6 Management of snakebites in South-East Asia 105
Essentials 107
6.1 Stages of management 115
6.2 First-aid treatment 115
6.2.1 Principles of first-aid 115
6.2.2 The danger of respiratory paralysis and shock 115
6.2.3 Recommended first-aid methods 116
6.3 Transport to hospital 117
6.4 Medical treatment in the dispensary or hospital 118
6.4.1 Rapid primary clinical assessment and resuscitation 118
6.4.2 Detailed clinical assessment 119
6.4.2.1 History 119
6.4.2.2 Physical examination 120
6.4.2.3 Neurotoxic envenoming: Bulbar and respiratory paralysis 121
6.4.2.4 Generalized rhabdomyolysis 123
6.4.2.5 Examination of pregnant women 123
6.5 Species diagnosis 123
6.6 Investigations/laboratory tests 123
6.6.1 20 minute whole blood clotting test (20WBCT) 123
6.6.2 Other tests of blood coagulation 126
6.6.3 Other laboratory tests 126
6.6.4 Other investigations 127
6.7 Antivenom treatment 128
6.7.1 What is antivenom? 128
6.7.2 Indications for antivenom treatment 129
6.7.3 Inappropriate use of antivenom 130
6.7.4 How long after the bite can antivenom be expected to be effective? 130
6.7.5 Antivenom reactions 130
6.7.5.1 Prediction of antivenom reactions 132
6.7.5.2 Contraindications to antivenom: 132
Prophylaxis in high risk patients
6.7.5.3 Prevention of antivenom reactions 132
6.7.5.4 Treatment of antivenom reactions 134
6.7.6 Supply, Selection, storage and shelf-life of antivenom 135
6.7.7 Administration of antivenom 136
6.7.8 Dosage of antivenom 138
6.7.9 Recurrence of systemic envenoming 142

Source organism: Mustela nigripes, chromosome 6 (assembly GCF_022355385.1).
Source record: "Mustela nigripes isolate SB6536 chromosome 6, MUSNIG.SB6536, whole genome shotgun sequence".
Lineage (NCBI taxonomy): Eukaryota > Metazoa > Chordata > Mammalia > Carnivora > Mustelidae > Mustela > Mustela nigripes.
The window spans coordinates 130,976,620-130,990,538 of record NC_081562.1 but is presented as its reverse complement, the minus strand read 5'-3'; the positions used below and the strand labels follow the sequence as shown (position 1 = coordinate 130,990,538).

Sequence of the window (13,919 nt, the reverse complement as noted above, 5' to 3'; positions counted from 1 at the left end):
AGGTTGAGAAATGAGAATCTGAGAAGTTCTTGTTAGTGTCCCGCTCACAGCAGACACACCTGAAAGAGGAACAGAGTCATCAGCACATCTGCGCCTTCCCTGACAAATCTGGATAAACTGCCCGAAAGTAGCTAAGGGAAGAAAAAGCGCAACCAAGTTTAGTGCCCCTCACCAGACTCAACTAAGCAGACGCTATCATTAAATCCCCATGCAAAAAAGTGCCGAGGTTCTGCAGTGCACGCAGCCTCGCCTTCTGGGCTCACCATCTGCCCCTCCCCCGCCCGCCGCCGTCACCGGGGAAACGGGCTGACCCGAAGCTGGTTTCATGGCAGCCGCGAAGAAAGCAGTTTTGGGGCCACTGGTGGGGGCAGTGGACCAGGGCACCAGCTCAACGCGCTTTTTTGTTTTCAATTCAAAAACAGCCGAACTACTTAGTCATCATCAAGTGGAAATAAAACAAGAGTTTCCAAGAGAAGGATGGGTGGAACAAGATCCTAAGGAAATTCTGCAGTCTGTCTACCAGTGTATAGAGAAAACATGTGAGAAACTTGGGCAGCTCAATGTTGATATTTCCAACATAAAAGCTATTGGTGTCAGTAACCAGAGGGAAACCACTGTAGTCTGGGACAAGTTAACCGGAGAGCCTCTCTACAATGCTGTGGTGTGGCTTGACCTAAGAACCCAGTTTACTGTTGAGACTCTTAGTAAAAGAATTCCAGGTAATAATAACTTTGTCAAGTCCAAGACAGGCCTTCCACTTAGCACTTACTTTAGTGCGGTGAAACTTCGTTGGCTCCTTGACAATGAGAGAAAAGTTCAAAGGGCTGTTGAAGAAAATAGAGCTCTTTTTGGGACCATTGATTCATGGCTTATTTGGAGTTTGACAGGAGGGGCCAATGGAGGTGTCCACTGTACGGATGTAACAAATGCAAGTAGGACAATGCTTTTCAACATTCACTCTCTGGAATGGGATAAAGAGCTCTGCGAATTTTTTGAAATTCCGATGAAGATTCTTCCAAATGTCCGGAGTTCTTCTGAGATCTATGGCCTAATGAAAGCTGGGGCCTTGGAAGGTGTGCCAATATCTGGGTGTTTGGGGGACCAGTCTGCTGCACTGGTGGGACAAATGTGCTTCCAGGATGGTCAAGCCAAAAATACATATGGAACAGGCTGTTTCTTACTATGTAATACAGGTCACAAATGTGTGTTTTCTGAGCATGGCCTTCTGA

6.7.10 Criteria for repeating the initial dose of antivenom 142
6.8 Conservative treatment when no antivenom is available 143
6.9 Supportive/ancillary treatment 144
6.9.1 Treatment of neurotoxic envenoming 144
6.9.2 Practical guide to airway management and respiratory support 144
6.9.3 Trial of anticholinesterase 152
6.9.4 Treatment of hypotension and shock 154
6.9.5 Treatment of oliguria and acute kidney injury 156
6.9.5.1 Oliguric phase of renal failure 156
6.9.5.2 Bleeding/ blood clotting disturbances in 159
patients with acute kidney injury
6.9.5.3 Prevention of renal damage in patients with myoglobinuria 159
or haemoglobinuria
6.9.5.4 Diuretic phase of renal failure 160
6.9.5.5 Renal recovery phase 160
6.9.5.6 Persisting renal dysfunction 160
6.10 Haemostatic disturbances 160
6.10.1 Dangers of venipuncture in patients with haemostatic abnormalities 160
6.11 Treatment of the bitten part 161
6.11.1 Wound management 161
6.11.2 Bacterial infections 161
6.11.3 Compartment syndromes and fasciotomy 161
6.12 Rehabilitation 163
6.13 Discharge advice and assessment 163
6.14 Management of cobra spit ophthalmia 164
6.15 Management of snakebites at different levels of the health service 165
6.16 Summary of current evidence for treatment of snakebite envenoming 168
7 References and further reading 169
8 Annexes 185
Annex 1 Algorithm 1: Antivenom treatment of snakebite cases 187
Annex 2 Algorithm 2: Differentiating major Asian snake species by clinical syndrome 188
Annex 3 Antivenoms for treating bites by South-East Asian snakes 191
Annex 4 Pressure-immobilization and pressure pad 195
Annex 5 Measurement of central venous pressure 197
Annex 6 Measurement of intracompartmental pressure 198
Annex 7 List of Contributors 199